Employee benefits play a big part in how well employers can recruit and retain employees. A SHRM survey found 72% of organizations that increased benefits did so to retain employees and 58% to attract new talent. With so much riding on benefits, it’s imperative to take the time to design packages that appeal to all of your employees’ wants and needs.
Follow these five steps to design an employee benefits plan within your budget that your employees will love.
Step 1: Define the goals and objectives of your employee benefits program.
Every program needs a road map to guide it along its path and tell users where it’s going. Understanding what you want to accomplish with your benefits program gives you something to work toward and creates the metrics used to measure its success. Since most benefits aren’t required (required employee benefits include: Medicare and social security contributions, workers’ compensation insurance, unemployment insurance, health insurance and family and medical leave), there are some things to consider when deciding what to include in your benefits plan:
- How competitive do want your employee benefits to be? Look at what’s standard in your industry and either match or up your benefits offering to help attract and retain employees.
- What role do you want benefits to play in your employees’ lives? Prior to the COVID-19 pandemic, employees were wishing for a better work/life balance, now they demand it. Today, more employees feel employers have a responsibility for their .
- Do you want employees to be able to customize their benefits? A one-size-fits-all plan doesn’t work well for companies with multigenerational workforces. Many employees want to be able to pick and choose their own benefits, according to SHRM.
Step #2: Understand your workers’ needs.
Understanding your employees’ needs will allow you to offer benefits that keep them engaged and productive. Consider the various characteristics of your workforce like generations. For example, Gen Z employees just starting their careers might appreciate the option of a lower-cost healthcare plan paired with an HSA. Millennials are more likely to take advantage of a parental leave plan than Gen Z employees or Gen Xers. Older employees may be more focused on programs that help them transition to retirement, such as an Individual Coverage HRA (ICHRA) for part-time work.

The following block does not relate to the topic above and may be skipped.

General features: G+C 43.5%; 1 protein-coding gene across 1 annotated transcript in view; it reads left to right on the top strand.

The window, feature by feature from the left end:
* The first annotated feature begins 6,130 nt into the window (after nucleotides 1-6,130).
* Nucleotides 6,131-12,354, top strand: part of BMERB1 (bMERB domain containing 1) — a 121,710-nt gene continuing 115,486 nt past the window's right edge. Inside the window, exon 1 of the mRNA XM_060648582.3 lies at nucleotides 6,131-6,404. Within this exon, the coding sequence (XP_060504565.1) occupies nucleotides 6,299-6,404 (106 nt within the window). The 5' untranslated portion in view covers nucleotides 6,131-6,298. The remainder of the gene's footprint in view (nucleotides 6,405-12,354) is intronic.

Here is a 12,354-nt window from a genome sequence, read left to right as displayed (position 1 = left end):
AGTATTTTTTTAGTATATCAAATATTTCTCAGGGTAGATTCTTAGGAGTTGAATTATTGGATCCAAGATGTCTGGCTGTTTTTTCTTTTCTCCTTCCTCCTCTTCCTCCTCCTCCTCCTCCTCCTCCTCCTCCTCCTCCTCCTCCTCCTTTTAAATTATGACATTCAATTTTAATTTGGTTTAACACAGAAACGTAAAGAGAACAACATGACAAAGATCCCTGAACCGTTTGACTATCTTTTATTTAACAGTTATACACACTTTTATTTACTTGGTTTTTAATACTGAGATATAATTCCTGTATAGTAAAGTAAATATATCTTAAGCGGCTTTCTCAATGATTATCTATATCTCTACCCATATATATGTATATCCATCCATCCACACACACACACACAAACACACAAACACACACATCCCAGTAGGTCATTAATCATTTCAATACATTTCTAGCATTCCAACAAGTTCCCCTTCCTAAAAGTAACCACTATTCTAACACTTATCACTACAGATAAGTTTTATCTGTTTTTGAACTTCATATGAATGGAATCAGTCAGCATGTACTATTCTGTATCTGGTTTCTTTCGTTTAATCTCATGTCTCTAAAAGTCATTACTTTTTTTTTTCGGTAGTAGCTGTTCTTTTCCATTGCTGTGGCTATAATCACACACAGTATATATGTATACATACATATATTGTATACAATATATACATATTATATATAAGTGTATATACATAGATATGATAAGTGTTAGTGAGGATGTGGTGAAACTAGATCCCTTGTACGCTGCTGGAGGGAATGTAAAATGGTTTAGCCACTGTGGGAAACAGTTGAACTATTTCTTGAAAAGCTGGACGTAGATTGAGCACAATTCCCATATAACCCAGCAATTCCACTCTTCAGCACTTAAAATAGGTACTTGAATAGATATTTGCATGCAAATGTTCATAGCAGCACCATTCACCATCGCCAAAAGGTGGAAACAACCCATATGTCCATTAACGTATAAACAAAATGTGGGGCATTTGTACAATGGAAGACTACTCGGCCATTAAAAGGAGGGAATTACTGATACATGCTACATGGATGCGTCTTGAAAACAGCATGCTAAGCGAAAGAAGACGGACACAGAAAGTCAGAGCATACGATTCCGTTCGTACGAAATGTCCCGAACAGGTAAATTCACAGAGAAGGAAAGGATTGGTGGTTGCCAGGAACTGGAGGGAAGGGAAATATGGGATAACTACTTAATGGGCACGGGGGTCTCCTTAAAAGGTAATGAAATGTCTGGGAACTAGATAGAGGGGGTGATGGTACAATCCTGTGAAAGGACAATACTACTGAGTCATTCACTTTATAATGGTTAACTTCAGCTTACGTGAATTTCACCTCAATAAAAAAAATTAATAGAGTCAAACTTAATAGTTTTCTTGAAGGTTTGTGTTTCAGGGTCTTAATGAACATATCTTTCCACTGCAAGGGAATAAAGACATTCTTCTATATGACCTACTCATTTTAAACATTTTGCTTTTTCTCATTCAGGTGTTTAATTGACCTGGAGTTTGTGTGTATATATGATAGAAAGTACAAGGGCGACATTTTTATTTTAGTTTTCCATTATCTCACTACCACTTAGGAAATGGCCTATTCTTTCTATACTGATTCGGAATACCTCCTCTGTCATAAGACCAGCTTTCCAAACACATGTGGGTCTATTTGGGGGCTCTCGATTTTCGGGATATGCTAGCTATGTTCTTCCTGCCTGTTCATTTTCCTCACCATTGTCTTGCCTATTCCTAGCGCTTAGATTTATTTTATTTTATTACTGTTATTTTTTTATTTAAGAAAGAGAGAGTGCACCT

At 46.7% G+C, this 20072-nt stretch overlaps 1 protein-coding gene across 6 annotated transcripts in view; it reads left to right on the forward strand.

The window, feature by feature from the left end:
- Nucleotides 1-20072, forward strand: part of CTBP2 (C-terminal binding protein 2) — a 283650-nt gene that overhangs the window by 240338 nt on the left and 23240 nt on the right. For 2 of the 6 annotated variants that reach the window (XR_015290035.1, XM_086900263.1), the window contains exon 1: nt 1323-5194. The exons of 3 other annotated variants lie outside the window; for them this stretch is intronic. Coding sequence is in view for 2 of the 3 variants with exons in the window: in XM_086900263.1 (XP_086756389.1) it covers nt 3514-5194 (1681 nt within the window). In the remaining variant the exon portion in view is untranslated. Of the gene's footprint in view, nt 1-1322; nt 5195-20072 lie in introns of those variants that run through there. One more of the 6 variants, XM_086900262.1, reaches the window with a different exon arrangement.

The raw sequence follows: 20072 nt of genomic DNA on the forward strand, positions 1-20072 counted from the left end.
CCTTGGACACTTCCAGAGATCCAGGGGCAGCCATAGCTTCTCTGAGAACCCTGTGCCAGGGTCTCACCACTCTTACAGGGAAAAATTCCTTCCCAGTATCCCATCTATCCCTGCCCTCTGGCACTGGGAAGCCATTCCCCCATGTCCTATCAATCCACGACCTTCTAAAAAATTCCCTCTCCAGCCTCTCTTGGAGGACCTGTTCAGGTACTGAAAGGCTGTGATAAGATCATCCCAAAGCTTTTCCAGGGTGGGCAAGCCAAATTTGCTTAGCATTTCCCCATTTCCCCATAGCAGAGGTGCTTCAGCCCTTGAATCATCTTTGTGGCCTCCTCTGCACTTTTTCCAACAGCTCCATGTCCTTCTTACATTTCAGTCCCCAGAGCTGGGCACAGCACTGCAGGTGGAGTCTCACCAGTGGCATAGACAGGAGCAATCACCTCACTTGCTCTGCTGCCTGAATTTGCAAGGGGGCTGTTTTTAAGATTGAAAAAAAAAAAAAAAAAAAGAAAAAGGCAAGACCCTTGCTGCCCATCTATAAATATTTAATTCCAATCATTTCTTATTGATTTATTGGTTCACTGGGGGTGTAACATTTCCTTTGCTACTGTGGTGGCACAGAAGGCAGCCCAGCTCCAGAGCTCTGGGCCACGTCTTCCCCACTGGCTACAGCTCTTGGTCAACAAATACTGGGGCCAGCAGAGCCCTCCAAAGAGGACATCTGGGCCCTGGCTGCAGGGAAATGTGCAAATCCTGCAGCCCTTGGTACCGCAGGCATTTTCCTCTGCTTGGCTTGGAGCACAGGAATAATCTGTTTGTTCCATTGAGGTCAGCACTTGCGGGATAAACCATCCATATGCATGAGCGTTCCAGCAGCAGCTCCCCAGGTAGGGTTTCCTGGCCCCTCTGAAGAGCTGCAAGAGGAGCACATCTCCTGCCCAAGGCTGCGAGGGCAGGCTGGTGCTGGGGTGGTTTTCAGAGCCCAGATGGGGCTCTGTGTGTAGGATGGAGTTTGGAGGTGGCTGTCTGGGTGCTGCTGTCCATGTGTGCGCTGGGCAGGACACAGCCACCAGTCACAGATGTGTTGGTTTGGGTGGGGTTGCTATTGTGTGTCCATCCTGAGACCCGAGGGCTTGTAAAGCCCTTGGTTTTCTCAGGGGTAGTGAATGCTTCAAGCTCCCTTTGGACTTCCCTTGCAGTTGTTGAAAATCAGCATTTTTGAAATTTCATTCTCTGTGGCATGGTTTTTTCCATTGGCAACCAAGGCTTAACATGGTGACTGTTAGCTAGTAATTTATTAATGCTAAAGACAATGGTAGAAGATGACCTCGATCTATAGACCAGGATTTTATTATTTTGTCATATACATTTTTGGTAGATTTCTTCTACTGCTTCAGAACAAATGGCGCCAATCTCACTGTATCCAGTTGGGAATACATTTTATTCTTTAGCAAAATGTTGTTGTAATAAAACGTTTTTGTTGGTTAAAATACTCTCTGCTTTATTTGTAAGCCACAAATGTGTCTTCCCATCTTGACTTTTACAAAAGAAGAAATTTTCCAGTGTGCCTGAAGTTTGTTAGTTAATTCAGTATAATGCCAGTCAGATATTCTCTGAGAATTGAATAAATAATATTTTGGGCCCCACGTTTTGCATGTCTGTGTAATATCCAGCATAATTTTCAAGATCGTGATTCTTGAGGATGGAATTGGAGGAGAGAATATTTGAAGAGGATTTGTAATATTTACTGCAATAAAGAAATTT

Other factors that might affect how you choose employee benefits are having part-time, contract or seasonal employees or a 100% remote workforce. Offering voluntary coverage, access to partial benefits or available networks per geographical location will go a long way towards attracting and retaining your employees. To find out what your employees want and need, survey them to get their feedback.
Step #3: Determine the budget and cost.
Benefits are an investment, accounting for one-third of compensation costs, but the reality is they are one aspect of what attracts and retains your employees. You want to make sure you put the right amount of money behind the right employee benefits.
- Spend too much and any savings from lowered recruitment and retention costs could be lost.
- Spend too little and you could see increased turnover, leading to higher recruitment costs.
Employers must balance the costs and how much is being spent on delivery. Cloud-based enrollment systems will almost always cost less than paper processes. Plus, with a fully or partially-remote workforce, paper might not even be an option. Your finance people can help you get a handle on the cost of benefits—including ancillary costs, and your broker can be an excellent resource for ideas and feedback about ways you may be able to save money while still offering a strong, competitive program.
Step #4: Develop the employee benefits plan.
Once you decide on your goals, needs and budget, you can determine what your benefits plan will look like. You’ll need to decide on the number of healthcare options as well as the plan design for each including deductibles, coinsurance or copays and out-of-pocket maximums.
Keep your healthcare plan options simple, there is such as a thing as too much of a good thing. Multiple healthcare options with multiple variations for each can be confusing. You want to provide some choices with multiple price points but not make the process overwhelming for employees.
Don’t forget to add some perks to your benefits plan. Giving employees the flexibility to work when and where it’s convenient for them doesn’t add hard costs to your benefits and they are perks employees want. Studies show remote work is more important than a pay increase for many employees.
Step #5: Communicate, engage and empower your employees.
Your employees may not approach your benefits with the same gusto you had developing them. To make sure all your hard work is appreciated, you need to communicate to employees how the benefits work, what the options are and how the benefits will improve their lives. Pick a few key points and use them to craft and send a series of short emails that employees can quickly digest. Post more detailed information in your benefits enrollment system.
Another possibility to get employees engaged is a monthly or quarterly Q&A session or regular benefits office hours. Chances are some employees will have the same questions so these types of events can be a more efficient use of time for HR staff while helping people better engage with their benefits, and it has the added benefit of you not having to write or design anything.
With so much depending on benefits, it is essential to get it right. An HR automated solution can enhance communication and transparency company-wide. You can also navigate compliance, secure, manage and transfer high-compliance data from internal and external systems, including sending data to insurance carriers, payroll providers, ERP systems and more.
Download our guide, How to Implement an Attractive Benefits Program, to learn more.